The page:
On a not-so-lazy Sunday afternoon I was
getting about ready to burn all my paints,
books, pens and beads all to the
muddy, dusty yet green Midwestern ground—
—until a voice that sounded like a vivacious,
ginger-haired, eighteen-year-old version of
myself crawled into my room like a spider and
made this razor-sharp and poignant sound:
“Tell me, petulant darling, since when did
music, coffee and cupcakes decide to stop
making you laugh? And who told you that
society suddenly became God?”
My brain was completely blank and
terribly stunted, so I couldn’t answer
her. All I could do was flash a false smile
and give a weak, robotic nod.
“Little cadaver girl, are you listening? Don’t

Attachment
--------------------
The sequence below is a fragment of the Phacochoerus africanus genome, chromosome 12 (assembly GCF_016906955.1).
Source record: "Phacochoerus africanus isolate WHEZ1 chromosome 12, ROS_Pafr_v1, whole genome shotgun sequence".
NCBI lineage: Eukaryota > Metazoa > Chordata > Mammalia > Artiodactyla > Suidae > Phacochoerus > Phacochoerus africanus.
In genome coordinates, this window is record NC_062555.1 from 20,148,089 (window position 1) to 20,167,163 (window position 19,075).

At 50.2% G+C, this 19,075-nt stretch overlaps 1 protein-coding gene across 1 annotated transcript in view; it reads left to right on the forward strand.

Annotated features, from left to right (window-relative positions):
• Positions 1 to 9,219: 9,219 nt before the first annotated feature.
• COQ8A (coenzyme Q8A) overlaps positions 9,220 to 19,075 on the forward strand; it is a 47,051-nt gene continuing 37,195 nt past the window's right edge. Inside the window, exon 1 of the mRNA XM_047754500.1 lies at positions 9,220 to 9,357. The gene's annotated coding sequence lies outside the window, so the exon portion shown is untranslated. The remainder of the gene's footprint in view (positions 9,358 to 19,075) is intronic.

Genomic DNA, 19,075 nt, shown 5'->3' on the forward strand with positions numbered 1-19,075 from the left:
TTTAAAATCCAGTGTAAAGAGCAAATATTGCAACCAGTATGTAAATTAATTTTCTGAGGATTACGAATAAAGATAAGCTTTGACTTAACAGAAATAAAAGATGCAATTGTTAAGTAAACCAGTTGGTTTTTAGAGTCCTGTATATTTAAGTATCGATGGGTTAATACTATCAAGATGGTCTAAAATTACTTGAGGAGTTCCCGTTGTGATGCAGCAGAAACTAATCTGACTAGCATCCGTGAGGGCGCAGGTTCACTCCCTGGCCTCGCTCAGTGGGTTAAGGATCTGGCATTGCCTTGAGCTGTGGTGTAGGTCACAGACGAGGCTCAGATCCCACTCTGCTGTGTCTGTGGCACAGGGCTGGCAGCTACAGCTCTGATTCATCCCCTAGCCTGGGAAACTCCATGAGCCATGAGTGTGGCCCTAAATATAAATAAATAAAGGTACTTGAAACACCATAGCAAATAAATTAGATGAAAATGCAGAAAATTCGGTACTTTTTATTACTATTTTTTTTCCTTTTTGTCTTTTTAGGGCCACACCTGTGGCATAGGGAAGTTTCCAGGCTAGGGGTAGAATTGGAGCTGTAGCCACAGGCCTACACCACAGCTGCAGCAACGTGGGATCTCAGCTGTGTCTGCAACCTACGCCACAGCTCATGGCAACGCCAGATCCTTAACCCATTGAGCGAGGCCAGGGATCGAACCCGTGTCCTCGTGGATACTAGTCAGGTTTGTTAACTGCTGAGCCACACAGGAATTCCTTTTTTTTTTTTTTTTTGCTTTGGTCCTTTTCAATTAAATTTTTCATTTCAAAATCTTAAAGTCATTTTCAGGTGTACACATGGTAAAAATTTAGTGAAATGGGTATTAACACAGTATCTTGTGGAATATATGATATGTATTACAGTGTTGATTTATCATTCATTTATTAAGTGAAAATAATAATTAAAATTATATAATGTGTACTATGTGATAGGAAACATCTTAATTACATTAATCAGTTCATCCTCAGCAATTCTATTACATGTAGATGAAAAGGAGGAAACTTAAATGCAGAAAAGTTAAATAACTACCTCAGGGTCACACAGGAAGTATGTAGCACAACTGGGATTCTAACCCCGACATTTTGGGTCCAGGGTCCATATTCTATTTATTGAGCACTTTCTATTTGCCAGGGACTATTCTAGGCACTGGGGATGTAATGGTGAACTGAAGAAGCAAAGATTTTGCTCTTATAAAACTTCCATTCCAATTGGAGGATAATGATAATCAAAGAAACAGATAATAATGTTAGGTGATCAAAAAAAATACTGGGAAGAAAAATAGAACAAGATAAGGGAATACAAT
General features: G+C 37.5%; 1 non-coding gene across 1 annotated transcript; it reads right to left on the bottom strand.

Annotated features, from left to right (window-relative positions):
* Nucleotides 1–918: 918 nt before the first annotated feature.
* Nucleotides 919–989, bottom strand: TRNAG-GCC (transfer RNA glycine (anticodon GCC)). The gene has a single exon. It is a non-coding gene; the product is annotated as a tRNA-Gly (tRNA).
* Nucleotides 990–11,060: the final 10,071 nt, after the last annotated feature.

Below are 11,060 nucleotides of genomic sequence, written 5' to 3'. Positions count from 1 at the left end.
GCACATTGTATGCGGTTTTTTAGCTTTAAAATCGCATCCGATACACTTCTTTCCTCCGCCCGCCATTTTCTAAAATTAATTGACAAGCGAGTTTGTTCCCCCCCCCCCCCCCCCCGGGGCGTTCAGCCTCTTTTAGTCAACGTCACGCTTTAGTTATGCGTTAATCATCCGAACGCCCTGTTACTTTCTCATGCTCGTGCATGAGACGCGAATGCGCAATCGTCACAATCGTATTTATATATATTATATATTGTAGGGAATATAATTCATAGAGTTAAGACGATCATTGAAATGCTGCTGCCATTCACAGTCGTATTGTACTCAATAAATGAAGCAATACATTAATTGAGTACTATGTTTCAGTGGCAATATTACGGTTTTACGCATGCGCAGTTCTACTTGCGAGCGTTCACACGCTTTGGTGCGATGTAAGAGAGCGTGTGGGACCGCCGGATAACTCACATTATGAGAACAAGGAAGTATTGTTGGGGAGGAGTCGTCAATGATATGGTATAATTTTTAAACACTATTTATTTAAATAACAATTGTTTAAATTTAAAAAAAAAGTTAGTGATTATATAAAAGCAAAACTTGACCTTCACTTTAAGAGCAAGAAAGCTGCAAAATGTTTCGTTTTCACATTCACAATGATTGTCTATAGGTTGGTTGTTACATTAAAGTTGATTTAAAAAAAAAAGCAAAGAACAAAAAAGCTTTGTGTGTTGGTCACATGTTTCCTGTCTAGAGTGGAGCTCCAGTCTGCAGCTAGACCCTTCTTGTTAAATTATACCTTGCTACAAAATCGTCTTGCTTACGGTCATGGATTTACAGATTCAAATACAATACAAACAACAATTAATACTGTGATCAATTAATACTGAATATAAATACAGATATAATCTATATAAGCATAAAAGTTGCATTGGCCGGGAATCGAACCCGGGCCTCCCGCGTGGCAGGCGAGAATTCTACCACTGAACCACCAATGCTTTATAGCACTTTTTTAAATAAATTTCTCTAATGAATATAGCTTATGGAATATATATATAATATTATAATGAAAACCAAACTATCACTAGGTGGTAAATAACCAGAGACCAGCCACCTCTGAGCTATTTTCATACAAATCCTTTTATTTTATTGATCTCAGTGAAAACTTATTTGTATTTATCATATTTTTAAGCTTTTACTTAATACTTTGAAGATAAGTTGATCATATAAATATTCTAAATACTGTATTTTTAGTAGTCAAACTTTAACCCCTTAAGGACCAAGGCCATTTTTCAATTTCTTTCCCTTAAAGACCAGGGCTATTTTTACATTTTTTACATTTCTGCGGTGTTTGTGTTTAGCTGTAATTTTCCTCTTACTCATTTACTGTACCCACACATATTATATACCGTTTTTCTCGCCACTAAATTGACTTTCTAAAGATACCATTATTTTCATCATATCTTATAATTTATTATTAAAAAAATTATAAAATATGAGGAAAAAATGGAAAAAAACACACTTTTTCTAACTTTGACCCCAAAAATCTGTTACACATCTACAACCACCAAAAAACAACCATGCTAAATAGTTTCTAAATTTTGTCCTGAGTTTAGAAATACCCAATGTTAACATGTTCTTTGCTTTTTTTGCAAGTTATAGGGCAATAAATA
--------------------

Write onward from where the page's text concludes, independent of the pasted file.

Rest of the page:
you realize that now you’re dying way
before your time?” The voice grew sharper
and sharper, until I let out a bitter weep—
—until she carried me into her arms, lay me
down on my bed with my eyes facing upward.
She softly dried my eyes, stroked my ratty hair and
whispered and sung to me lightly till I fell asleep.
Upon waking, she was smiling at me, and played
me some lovely, soulful song—one I heard for the
very first time when I was not even teen-aged. It
reminded me to wake up again—from a second sleep.
She reminded me that I made her proud now that I
am now listening. But, she had to leave, and once left alone
I put my paints, books, pens and beads back in place—
—because they sure as hell are mine to keep and only keep.